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A view of Lake Erie from Derby. (Submitted photo)
A view of Lake Erie from Derby. (Submitted photo)

Erie County Parks and Land Conservancy collaborate to create new natural habitat park along lakeshore


Mon, May 1st 2017 12:20 pm

Last spring, a generous landowner donated a beautiful, eight-acre forest on a bluff overlooking Lake Erie in Derby to the Western New York Land Conservancy. The Land Conservancy is a nonprofit land trust that protects forests, farms and scenic vistas forever; including places such as the Stella Niagara Preserve in Lewiston and The Owens Falls Sanctuary in Aurora.

There is very little natural forested land like this parcel left along the Lake Erie shoreline, which has trees that are more than 100 years old. Many birds find food and shelter in these trees during their long spring and fall migrations. Scattered wetlands provide habitat for frogs, toads and salamanders. It will be an ideal place to take a walk, enjoy nature, and marvel at the sunsets over Lake Erie.

The Land Conservancy has been working with Erie County Parks in recent months to transfer ownership of the Lakeshore Forest to the county and create a unique natural habitat park. The land will be dedicated as parkland, a designation that ensures the parcel will remain forever as protected and preserved public land.

"We are particularly grateful for the team of people that made the protection of this land possible," Land Conservancy Executive Director Nancy Smith said. "We are fortunate to have leaders in Erie County government who recognize the value of transformative places like the Lakeshore Forest and ensure that they are available for future generations. We are also particularly grateful to the landowner who generously donated this spectacular forest for protection in the first place."

"The opportunity to preserve this acreage for public use not only adds to Erie County's parkland, but is also consistent with natural habitat protection initiatives stated in the Initiatives for a Smart Economy," Erie County Executive Mark C. Poloncarz said. "Our parks are the legacy we leave to our children and grandchildren, and, thanks to this partnership with the Land Conservancy, the Lakeshore Forest will now be available in perpetuity for residents to enjoy."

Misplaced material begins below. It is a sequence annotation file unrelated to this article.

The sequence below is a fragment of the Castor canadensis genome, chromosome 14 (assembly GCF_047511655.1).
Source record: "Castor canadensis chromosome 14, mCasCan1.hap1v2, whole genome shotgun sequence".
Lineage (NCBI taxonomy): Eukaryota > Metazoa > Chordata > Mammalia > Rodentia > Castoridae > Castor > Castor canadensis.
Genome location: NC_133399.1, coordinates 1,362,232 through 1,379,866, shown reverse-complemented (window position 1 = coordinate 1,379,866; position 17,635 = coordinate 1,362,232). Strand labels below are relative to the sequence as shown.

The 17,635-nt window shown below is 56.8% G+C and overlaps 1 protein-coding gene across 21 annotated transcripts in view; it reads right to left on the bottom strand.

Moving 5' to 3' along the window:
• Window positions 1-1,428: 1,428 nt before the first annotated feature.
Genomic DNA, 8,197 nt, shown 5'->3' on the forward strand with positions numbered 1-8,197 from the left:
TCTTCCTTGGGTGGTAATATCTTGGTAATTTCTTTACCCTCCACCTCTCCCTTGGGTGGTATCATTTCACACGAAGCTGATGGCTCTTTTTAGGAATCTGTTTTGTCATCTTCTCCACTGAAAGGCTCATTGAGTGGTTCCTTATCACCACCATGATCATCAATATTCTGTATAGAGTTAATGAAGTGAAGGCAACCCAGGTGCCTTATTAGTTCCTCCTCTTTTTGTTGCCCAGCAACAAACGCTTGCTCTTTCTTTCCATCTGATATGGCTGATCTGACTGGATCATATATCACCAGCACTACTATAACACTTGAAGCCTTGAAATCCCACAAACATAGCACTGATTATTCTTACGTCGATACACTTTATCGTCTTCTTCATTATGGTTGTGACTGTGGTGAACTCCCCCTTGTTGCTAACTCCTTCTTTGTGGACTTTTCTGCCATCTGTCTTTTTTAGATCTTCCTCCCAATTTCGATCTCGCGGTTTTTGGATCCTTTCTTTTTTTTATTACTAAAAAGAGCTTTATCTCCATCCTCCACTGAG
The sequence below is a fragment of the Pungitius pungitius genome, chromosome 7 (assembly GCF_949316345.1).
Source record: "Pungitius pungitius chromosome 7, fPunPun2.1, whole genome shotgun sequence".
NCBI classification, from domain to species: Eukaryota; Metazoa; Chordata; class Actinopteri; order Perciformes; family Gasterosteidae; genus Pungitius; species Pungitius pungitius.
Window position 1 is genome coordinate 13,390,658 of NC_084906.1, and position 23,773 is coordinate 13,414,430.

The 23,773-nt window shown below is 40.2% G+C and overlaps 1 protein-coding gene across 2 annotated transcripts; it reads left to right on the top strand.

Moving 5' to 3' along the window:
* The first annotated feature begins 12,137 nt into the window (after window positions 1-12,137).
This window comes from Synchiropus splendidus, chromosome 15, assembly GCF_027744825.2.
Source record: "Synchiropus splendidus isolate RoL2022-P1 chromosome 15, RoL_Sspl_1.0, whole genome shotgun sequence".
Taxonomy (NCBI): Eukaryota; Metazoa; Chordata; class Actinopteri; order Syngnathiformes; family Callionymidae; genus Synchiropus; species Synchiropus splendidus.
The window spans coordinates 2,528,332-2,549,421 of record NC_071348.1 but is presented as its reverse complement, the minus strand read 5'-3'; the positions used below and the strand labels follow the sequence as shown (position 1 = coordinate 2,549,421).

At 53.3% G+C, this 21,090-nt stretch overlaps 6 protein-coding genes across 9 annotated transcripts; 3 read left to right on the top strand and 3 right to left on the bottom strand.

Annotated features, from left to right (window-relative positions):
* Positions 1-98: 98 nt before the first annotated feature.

In order to ensure more land is protected and stewarded in perpetuity, the Land Conservancy is following a national model by working as an intermediary to acquire land, which is then donated to a governmental agency. Finding partners who can manage the land in perpetuity enable land trusts like the Land Conservancy to achieve a broader scale of conservation across the entire region.

"The Erie County Parks Department is uniquely positioned to protect, preserve and maintain precious natural spaces, and, with the help of partners like the Western New York Land Conservancy, we are able to extend our efforts even further," added Erie County Commissioner of Parks, Recreation and Forestry Dan Rizzo. "Thanks to the work of the conservancy, eight beautiful acres on the Lake Erie shoreline will now be preserved in perpetuity for public use and appreciation as parkland. The Parks Department and Land Conservancy enjoy a strong partnership with a shared vision and long-term commitment to leaving a better Erie County for future generations, and land acquisitions such as this, which will now forever remain parkland, are the product of that partnership."

The Western New York Land Conservancy is a regional, not-for-profit land trust that permanently protects land with significant conservation value in Western New York for future generations. The Land Conservancy envisions a future in which open spaces, working lands, wildlife habitat and scenic beauty are cherished and protected as part of the landscape and character of Western New York. The Land Conservancy is accredited by the Land Trust Accreditation Commission and is one of 1,700 land trusts nationwide, including 90 in New York.

Land trusts have protected 40 million acres over the past 20 years. For more information on upcoming events, volunteer opportunities, or the mission of the Western New York Land Conservancy, call 716-687-1225 or visit www.wnylc.org.

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